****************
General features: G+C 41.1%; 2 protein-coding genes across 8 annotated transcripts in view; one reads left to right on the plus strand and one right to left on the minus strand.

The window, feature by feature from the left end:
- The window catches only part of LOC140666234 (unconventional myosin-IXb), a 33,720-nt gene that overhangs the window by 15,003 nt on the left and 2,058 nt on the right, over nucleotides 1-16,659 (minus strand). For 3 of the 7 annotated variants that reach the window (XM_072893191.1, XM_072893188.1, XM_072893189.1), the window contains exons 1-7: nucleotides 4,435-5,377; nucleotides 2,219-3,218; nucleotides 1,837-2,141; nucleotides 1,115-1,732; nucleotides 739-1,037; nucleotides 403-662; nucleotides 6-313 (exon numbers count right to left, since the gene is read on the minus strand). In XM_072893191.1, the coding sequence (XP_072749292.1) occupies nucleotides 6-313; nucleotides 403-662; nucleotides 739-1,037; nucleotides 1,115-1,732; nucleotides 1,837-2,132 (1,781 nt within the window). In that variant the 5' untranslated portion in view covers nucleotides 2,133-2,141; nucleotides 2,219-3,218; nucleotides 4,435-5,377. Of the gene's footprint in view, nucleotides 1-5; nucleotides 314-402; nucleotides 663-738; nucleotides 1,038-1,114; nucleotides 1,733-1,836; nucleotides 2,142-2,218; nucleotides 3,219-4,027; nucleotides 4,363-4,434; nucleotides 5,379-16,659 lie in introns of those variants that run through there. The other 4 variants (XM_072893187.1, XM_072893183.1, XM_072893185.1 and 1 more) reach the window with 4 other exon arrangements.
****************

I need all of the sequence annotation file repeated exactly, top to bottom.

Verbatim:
General features: G+C 41.1%; 2 protein-coding genes across 8 annotated transcripts in view; one reads left to right on the plus strand and one right to left on the minus strand.

The window, feature by feature from the left end:
- The window catches only part of LOC140666234 (unconventional myosin-IXb), a 33,720-nt gene that overhangs the window by 15,003 nt on the left and 2,058 nt on the right, over nucleotides 1-16,659 (minus strand). For 3 of the 7 annotated variants that reach the window (XM_072893191.1, XM_072893188.1, XM_072893189.1), the window contains exons 1-7: nucleotides 4,435-5,377; nucleotides 2,219-3,218; nucleotides 1,837-2,141; nucleotides 1,115-1,732; nucleotides 739-1,037; nucleotides 403-662; nucleotides 6-313 (exon numbers count right to left, since the gene is read on the minus strand). In XM_072893191.1, the coding sequence (XP_072749292.1) occupies nucleotides 6-313; nucleotides 403-662; nucleotides 739-1,037; nucleotides 1,115-1,732; nucleotides 1,837-2,132 (1,781 nt within the window). In that variant the 5' untranslated portion in view covers nucleotides 2,133-2,141; nucleotides 2,219-3,218; nucleotides 4,435-5,377. Of the gene's footprint in view, nucleotides 1-5; nucleotides 314-402; nucleotides 663-738; nucleotides 1,038-1,114; nucleotides 1,733-1,836; nucleotides 2,142-2,218; nucleotides 3,219-4,027; nucleotides 4,363-4,434; nucleotides 5,379-16,659 lie in introns of those variants that run through there. The other 4 variants (XM_072893187.1, XM_072893183.1, XM_072893185.1 and 1 more) reach the window with 4 other exon arrangements.